Nov-11-14  kia0708: So Grishchuk got into TOP 4 in the World:

1. Carlsen 2.860
2. Caruana 2.830
3. Grishchuk 2.810
4. Topalov 2.800

Congrats !

approximate numbers for clarity

Nov-11-14  Shams: <kia0708> A Golden Axe for Ding Liren! Who will update his bio?
Nov-11-14  kellmano: <BUNA> He was 15 minutes late? What a legend.

I was reading an old chess magazine the other day and there was a picture of a dreadlocked young Grischuk and someone saying 'I think this young man will be world champion one day'. It was Rowson or Aagard or someone like that. I can only think they didn't know of his total lack of appetite. One of my favourite player - glad to see him doing well.

It would be funny to see a World Champion one day who really didn't take the game too seriously.

Nov-11-14  BUNA: <kellmano> O.K. The round started two hours earlier today. But because Grischuk didn't win a major tournament for years you would expect him ... to be more alert.

Moro missed the award ceremony. :)

'I think this young man will be world champion one day'. Forget it.

Premium Chessgames Member
  keypusher: <BUNA>

<He finished the tournament in style turning up 15 minutes late in the last round. He probably just overslept while Kramnik had already been memorizing lines for hours. ;)>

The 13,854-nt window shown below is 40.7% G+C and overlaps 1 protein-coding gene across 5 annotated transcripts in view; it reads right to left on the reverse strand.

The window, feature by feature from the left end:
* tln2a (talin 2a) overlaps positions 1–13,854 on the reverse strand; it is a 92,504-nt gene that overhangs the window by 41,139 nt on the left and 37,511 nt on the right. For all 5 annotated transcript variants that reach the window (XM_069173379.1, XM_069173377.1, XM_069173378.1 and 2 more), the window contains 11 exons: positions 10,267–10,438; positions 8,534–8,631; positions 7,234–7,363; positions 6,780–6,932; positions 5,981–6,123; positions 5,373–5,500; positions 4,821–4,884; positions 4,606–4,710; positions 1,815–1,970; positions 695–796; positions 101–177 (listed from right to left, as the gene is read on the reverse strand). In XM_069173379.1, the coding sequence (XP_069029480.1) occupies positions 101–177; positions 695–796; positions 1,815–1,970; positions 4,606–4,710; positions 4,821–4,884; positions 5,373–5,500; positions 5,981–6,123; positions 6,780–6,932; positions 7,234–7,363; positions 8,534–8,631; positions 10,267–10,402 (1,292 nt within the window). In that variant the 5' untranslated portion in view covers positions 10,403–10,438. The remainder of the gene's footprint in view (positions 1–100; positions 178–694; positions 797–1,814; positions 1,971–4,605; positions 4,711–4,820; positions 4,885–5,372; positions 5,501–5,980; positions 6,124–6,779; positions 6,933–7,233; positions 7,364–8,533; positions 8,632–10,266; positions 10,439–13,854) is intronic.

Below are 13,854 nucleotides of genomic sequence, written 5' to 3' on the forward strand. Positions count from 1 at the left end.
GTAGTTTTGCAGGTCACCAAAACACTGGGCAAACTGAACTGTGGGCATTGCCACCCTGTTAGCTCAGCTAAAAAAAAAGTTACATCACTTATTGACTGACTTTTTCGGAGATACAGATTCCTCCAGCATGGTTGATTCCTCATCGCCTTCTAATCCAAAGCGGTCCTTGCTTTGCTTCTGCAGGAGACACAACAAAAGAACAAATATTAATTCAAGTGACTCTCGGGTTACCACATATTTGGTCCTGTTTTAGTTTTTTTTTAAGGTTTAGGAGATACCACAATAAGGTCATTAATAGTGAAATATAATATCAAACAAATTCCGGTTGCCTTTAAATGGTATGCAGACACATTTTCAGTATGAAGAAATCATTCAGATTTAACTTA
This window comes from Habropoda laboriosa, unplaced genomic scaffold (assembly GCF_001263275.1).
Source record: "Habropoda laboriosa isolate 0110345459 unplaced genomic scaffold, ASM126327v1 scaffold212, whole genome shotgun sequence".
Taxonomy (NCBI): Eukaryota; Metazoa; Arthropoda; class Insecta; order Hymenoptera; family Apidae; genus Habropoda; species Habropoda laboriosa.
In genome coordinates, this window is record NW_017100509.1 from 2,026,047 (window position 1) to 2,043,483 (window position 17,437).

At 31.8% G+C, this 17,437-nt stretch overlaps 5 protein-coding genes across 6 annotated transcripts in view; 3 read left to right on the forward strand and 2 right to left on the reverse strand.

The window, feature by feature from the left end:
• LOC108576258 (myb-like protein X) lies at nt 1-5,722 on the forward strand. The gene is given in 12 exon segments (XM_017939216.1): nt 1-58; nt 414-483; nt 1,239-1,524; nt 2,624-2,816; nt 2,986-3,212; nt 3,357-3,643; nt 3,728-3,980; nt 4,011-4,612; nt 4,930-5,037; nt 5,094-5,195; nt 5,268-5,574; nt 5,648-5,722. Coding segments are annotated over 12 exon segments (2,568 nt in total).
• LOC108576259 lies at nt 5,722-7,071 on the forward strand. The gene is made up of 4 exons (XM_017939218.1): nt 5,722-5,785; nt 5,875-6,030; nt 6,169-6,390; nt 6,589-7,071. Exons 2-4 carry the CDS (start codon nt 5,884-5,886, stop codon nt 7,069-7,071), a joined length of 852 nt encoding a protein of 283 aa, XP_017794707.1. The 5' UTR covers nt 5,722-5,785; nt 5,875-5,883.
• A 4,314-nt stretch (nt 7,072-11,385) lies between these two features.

I thought they forfeited you for turning up late nowadays? Glad they didn't in this case, though. Stupid rule.

Nov-11-14  Thief: Fabulous performance by Grischuk.
Nov-11-14  BUNA: <keypusher: <BUNA> ... I thought they forfeited you for turning up late nowadays?>


"The "Zero Tolerance" rule strikes again. This time it was second seed Shakhriyar Mamedyarov who ran afoul of a rule that punishes any player who is not seated at the board when the starting gong for a round sounds with immediate forfeit. As the Azeri wrote in his Twitter, he arrived about ten seconds late for a game that was supposed to cement his second half comeback."

The Petrosian Memorial was a "Super tournament". Not Silvios territory. :)

Premium Chessgames Member
  chancho: Terrible dribbling, but nice lay up.

Premium Chessgames Member
  Penguincw: < Ding Liren 3.5/7 (+0 -0 =7) >

If anyone, I expected Leko to draw all his games, but at least Liren gained 1.9 rating points.

Premium Chessgames Member
  Gypsy: Great to see Gris do this well. Love his sense of humor, too.
Nov-15-14  jphamlore: Grischuk isn't lazy, altough obviously he has interests outside of chess and even in chess interests outside of normal time control games. But in the actual playing of games he may in fact be too hard working during a game which explains his constant time trouble. As he puts it:

<Grischuk: When I learned to play chess it really was thought that there’s a best move in every position and you can find it, but now with the appearance and spread of computers it’s become clear to everyone that in many positions there’s a certain number of moves that are equally strong. However much time you think at the board or analyse afterwards it’s impossible to fathom which move is best.>

I think Grischuk was just born at the wrong time. If he were born earlier he would have had the benefits of Botvinnik's school and learned to much more efficiently manage his time during a game, although obviously there would have been the extreme problem of competing with the likes of Karpov and Kasparov back then. If he had been born later, he would be calculating faster and more pragmatically like Carlsen does.